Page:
The angels never doubted Him, nor the devils either: we alone,
out of all the beings that God has fashioned, dishonour Him by
unbelief, and tarnish His honour by mistrust. Shame upon us for
this! Our God does not deserve to be so basely suspected; in our
past life we have proved Him to be true and faithful to His
word, and with so many instances of His love and of His kindness
as we have received, and are daily receiving, at His hands, it
is base and inexcusable that we suffer a doubt to sojourn within
our heart. May we henceforth wage constant war against doubts of
our God--enemies to our peace and to His honour; and with an
unstaggering faith believe that what He has promised He will
also perform. "Lord, I believe, help Thou mine unbelief."

* 11/10/PM

"It is enough for the disciple that he be as His Master."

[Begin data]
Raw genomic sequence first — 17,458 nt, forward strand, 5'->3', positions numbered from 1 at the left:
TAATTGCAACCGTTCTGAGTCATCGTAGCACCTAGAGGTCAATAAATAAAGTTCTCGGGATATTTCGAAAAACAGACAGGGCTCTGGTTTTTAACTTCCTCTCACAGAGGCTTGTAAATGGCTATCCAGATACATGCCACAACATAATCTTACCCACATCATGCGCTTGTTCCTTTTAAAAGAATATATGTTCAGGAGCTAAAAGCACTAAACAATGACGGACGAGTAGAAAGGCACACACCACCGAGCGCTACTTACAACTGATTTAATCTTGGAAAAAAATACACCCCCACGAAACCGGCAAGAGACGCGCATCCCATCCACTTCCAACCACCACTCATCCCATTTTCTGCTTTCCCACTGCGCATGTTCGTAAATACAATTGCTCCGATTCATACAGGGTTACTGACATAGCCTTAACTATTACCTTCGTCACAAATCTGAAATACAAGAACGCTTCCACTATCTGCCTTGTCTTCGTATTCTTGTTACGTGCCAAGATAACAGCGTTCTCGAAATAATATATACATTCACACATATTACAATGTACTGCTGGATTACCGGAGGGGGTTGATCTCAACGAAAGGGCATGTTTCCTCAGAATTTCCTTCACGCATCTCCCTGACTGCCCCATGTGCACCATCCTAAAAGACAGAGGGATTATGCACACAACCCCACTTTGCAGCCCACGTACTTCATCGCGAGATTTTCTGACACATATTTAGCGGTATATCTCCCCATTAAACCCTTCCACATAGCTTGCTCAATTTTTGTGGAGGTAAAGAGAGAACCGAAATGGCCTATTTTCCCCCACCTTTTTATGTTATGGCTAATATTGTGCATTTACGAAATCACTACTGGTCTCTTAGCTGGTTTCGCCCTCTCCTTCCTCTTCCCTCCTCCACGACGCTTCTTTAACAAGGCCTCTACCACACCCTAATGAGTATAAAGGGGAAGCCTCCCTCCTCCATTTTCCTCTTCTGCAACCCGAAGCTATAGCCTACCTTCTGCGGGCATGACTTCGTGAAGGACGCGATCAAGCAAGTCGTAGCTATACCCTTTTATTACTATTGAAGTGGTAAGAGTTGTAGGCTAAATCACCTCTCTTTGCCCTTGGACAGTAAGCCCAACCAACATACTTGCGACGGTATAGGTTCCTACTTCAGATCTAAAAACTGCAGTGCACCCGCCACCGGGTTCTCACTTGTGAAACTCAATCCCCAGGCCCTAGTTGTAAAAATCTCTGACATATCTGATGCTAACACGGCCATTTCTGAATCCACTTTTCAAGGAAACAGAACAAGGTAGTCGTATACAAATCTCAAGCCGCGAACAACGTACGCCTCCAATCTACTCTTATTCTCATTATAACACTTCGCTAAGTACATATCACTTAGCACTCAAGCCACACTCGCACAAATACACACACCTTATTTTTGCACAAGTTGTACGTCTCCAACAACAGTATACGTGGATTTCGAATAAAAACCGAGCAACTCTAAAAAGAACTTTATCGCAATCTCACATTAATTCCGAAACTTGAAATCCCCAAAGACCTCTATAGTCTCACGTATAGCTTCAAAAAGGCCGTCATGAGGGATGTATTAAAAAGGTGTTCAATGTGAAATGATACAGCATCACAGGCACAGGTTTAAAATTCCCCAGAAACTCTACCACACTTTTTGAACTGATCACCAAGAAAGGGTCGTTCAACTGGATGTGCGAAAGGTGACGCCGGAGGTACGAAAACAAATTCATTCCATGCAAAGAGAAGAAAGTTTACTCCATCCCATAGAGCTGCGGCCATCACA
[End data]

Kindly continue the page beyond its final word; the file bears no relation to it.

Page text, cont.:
--Matthew 10:25

   No one will dispute this statement, for it would be unseemly 
for the servant to be exalted above his Master. When our Lord
was on earth, what was the treatment He received? Were His
claims acknowledged, His instructions followed, His perfections
worshipped, by those whom He came to bless? No; "He was despised
and rejected of men." Outside the camp was His place:
cross-bearing was His occupation. Did the world yield Him solace
and rest? "Foxes have holes, and the birds of the air have
nests; but the Son of man hath not where to lay His head." This
inhospitable country afforded Him no shelter: it cast Him out
and crucified Him. Such--if you are a follower of Jesus, and